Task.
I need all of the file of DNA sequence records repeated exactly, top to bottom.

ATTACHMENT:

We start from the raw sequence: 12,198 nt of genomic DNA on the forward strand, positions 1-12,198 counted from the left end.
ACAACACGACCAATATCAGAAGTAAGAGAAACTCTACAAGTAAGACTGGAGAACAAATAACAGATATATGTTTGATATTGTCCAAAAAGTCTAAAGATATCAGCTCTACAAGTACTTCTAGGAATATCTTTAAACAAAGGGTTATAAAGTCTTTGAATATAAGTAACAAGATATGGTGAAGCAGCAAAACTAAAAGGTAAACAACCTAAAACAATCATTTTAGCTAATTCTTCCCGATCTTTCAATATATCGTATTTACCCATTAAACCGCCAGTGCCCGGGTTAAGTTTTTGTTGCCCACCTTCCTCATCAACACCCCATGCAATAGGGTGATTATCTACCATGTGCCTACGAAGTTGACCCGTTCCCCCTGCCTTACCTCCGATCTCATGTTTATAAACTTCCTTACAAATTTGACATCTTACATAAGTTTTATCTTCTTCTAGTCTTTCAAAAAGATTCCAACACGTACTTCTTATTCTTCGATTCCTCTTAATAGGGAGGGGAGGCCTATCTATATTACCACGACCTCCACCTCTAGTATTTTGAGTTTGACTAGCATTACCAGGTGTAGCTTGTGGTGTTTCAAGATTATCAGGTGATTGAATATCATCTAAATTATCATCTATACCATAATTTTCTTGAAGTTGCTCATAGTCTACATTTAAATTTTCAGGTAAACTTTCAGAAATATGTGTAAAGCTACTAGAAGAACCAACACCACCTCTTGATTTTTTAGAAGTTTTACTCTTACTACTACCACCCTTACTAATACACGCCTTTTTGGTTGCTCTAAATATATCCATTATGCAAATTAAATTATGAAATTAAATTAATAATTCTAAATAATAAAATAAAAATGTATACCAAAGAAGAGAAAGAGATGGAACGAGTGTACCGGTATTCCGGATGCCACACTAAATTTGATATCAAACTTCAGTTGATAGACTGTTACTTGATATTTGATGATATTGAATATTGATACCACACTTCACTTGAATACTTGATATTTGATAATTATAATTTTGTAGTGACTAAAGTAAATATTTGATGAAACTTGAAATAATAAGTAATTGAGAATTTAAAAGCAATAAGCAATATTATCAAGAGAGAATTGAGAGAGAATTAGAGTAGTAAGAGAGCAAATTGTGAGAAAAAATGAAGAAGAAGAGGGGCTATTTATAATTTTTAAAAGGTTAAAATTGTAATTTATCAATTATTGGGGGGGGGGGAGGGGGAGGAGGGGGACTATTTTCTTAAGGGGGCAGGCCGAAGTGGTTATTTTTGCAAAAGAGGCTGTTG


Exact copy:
We start from the raw sequence: 12,198 nt of genomic DNA on the forward strand, positions 1-12,198 counted from the left end.
ACAACACGACCAATATCAGAAGTAAGAGAAACTCTACAAGTAAGACTGGAGAACAAATAACAGATATATGTTTGATATTGTCCAAAAAGTCTAAAGATATCAGCTCTACAAGTACTTCTAGGAATATCTTTAAACAAAGGGTTATAAAGTCTTTGAATATAAGTAACAAGATATGGTGAAGCAGCAAAACTAAAAGGTAAACAACCTAAAACAATCATTTTAGCTAATTCTTCCCGATCTTTCAATATATCGTATTTACCCATTAAACCGCCAGTGCCCGGGTTAAGTTTTTGTTGCCCACCTTCCTCATCAACACCCCATGCAATAGGGTGATTATCTACCATGTGCCTACGAAGTTGACCCGTTCCCCCTGCCTTACCTCCGATCTCATGTTTATAAACTTCCTTACAAATTTGACATCTTACATAAGTTTTATCTTCTTCTAGTCTTTCAAAAAGATTCCAACACGTACTTCTTATTCTTCGATTCCTCTTAATAGGGAGGGGAGGCCTATCTATATTACCACGACCTCCACCTCTAGTATTTTGAGTTTGACTAGCATTACCAGGTGTAGCTTGTGGTGTTTCAAGATTATCAGGTGATTGAATATCATCTAAATTATCATCTATACCATAATTTTCTTGAAGTTGCTCATAGTCTACATTTAAATTTTCAGGTAAACTTTCAGAAATATGTGTAAAGCTACTAGAAGAACCAACACCACCTCTTGATTTTTTAGAAGTTTTACTCTTACTACTACCACCCTTACTAATACACGCCTTTTTGGTTGCTCTAAATATATCCATTATGCAAATTAAATTATGAAATTAAATTAATAATTCTAAATAATAAAATAAAAATGTATACCAAAGAAGAGAAAGAGATGGAACGAGTGTACCGGTATTCCGGATGCCACACTAAATTTGATATCAAACTTCAGTTGATAGACTGTTACTTGATATTTGATGATATTGAATATTGATACCACACTTCACTTGAATACTTGATATTTGATAATTATAATTTTGTAGTGACTAAAGTAAATATTTGATGAAACTTGAAATAATAAGTAATTGAGAATTTAAAAGCAATAAGCAATATTATCAAGAGAGAATTGAGAGAGAATTAGAGTAGTAAGAGAGCAAATTGTGAGAAAAAATGAAGAAGAAGAGGGGCTATTTATAATTTTTAAAAGGTTAAAATTGTAATTTATCAATTATTGGGGGGGGGGGAGGGGGAGGAGGGGGACTATTTTCTTAAGGGGGCAGGCCGAAGTGGTTATTTTTGCAAAAGAGGCTGTTG